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Overdiagnosis and overtreatment are intertwined. There is debate about how to best describe the problem, but narrowly defined, overdiagnosis occurs when increasingly sensitive tests - or changing definitions - identify abnormalities that are minor, non-progressive, or likely to resolve on their own, and that, if left untreated, will not cause symptoms or ...


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Short answer: different people have different amount of active receptors. In treatment, combination scores of Pharmacodynamics and Pharmacokinetics determine the final effect of the drug. Receptors determine many effects of the drug in many pathways. Different people also sense pains differently (Psychology). Review answer The purpose of treatment is ...


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This is indeed a reputable strategy (#1,2,4) for rapid response to novel pathogens. See https://phys.org/news/2020-01-scientists-decoy-molecule-neutralizes-arenaviruses.html and the open access article it cites https://www.nature.com/articles/s41467-019-13924-6 In the case of coronavirus, however, there is an issue (your #3) in that ACE2 is an enzyme that ...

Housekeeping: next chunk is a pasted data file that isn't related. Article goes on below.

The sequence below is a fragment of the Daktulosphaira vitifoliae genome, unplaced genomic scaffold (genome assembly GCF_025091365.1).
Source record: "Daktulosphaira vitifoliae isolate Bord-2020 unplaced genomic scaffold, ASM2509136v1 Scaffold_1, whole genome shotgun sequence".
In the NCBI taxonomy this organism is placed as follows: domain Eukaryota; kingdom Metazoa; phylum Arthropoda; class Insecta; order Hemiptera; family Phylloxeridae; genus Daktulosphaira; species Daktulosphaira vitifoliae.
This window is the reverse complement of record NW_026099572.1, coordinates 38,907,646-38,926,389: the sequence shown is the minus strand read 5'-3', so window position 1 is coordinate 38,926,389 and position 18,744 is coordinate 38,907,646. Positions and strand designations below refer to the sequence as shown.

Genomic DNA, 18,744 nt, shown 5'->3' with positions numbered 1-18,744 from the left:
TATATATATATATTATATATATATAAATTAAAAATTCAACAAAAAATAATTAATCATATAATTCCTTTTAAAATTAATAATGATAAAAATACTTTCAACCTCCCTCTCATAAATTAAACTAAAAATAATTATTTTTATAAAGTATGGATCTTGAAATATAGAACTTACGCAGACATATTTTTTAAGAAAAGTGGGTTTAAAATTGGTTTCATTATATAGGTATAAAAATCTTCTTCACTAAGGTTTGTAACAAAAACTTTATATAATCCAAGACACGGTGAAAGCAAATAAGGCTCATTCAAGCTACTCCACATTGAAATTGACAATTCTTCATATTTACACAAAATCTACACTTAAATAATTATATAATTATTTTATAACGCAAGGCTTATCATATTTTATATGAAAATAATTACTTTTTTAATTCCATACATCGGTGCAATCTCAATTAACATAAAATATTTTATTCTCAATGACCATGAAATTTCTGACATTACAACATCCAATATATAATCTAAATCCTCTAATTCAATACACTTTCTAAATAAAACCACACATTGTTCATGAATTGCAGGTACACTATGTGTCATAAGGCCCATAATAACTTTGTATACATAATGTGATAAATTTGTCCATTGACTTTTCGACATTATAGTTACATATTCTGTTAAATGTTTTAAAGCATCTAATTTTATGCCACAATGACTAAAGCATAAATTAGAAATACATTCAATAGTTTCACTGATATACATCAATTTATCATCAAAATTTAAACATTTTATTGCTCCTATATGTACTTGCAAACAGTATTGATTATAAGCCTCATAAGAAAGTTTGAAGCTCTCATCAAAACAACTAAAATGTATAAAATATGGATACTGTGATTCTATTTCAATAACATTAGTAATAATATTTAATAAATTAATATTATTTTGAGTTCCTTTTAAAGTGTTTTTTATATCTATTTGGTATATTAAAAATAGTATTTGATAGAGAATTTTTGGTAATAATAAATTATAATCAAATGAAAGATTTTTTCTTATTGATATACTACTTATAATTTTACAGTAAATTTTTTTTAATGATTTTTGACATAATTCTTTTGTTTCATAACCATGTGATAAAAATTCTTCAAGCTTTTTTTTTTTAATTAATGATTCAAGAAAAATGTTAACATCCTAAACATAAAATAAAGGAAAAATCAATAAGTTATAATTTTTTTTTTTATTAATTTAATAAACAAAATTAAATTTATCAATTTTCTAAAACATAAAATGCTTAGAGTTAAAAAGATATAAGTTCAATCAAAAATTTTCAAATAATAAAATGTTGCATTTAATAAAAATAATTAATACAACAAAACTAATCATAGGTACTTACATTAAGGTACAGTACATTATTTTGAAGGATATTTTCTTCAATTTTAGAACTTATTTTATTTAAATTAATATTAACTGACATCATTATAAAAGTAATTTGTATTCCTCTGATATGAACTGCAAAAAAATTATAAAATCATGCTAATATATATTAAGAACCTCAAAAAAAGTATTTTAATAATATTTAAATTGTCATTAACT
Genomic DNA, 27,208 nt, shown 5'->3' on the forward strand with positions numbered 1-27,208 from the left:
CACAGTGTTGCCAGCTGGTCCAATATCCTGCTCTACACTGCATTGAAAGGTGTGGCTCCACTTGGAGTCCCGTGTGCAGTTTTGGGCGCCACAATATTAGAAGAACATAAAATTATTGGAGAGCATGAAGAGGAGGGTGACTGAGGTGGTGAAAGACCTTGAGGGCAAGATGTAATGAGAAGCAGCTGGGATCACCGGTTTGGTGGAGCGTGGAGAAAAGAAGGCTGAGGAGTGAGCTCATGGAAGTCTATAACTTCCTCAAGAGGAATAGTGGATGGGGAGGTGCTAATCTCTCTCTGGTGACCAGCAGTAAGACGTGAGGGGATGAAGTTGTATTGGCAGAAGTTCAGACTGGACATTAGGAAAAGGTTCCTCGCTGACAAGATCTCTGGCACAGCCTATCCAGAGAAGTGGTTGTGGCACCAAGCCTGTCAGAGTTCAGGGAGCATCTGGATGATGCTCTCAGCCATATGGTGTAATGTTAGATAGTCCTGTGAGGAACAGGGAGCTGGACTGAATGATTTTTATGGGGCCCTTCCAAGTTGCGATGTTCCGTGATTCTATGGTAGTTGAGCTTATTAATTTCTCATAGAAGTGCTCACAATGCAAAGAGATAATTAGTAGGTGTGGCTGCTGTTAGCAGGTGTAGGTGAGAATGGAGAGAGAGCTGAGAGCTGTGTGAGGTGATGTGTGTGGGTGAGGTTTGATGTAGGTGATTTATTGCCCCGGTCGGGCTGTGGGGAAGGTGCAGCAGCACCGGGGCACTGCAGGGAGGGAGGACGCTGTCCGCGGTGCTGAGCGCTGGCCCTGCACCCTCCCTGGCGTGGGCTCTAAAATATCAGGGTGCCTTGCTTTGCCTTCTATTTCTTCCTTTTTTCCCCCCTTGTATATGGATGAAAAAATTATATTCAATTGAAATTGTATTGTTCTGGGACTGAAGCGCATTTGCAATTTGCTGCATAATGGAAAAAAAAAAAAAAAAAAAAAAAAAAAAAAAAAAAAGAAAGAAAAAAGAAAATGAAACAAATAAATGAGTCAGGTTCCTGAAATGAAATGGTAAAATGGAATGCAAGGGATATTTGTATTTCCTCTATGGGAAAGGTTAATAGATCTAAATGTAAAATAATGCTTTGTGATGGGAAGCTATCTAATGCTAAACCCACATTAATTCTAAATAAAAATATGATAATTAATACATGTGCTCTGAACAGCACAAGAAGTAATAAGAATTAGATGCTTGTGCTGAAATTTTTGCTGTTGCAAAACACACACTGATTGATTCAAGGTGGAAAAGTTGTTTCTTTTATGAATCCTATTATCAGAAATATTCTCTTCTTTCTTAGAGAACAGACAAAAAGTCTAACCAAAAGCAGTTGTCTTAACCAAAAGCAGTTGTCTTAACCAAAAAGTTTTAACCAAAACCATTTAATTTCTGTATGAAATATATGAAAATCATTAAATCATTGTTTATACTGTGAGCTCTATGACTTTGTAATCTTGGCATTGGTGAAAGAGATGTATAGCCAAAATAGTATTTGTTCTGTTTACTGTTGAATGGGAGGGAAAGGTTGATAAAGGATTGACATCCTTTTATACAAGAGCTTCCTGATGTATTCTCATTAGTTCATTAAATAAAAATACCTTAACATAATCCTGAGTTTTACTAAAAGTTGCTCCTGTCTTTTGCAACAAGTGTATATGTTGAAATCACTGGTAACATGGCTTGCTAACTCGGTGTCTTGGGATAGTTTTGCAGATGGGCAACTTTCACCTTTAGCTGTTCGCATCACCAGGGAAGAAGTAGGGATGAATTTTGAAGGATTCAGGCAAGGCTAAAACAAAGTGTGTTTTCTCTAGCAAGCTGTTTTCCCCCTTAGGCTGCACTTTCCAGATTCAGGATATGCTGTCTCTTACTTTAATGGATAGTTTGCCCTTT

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Human Embyronic Stem Cells (hESC) can be programmed to differentiate into a number of different types of tissue depending on the signals you give or withhold. Source: BioTime The company Viacyte is actually developing a technology based on hESC that can be used to rescue loss of function in type-1 diabetes, just as an example. Their process takes hESC to ...


2

Screening is the process of testing the population enmasse to check for the presence of risk factors for a disease or to detect the early form of a disease. Usually the tests that are used in screening are not highly effective in excluding people who do not have the disease (low negative predictive value). Instead the goal of screening is to identify as ...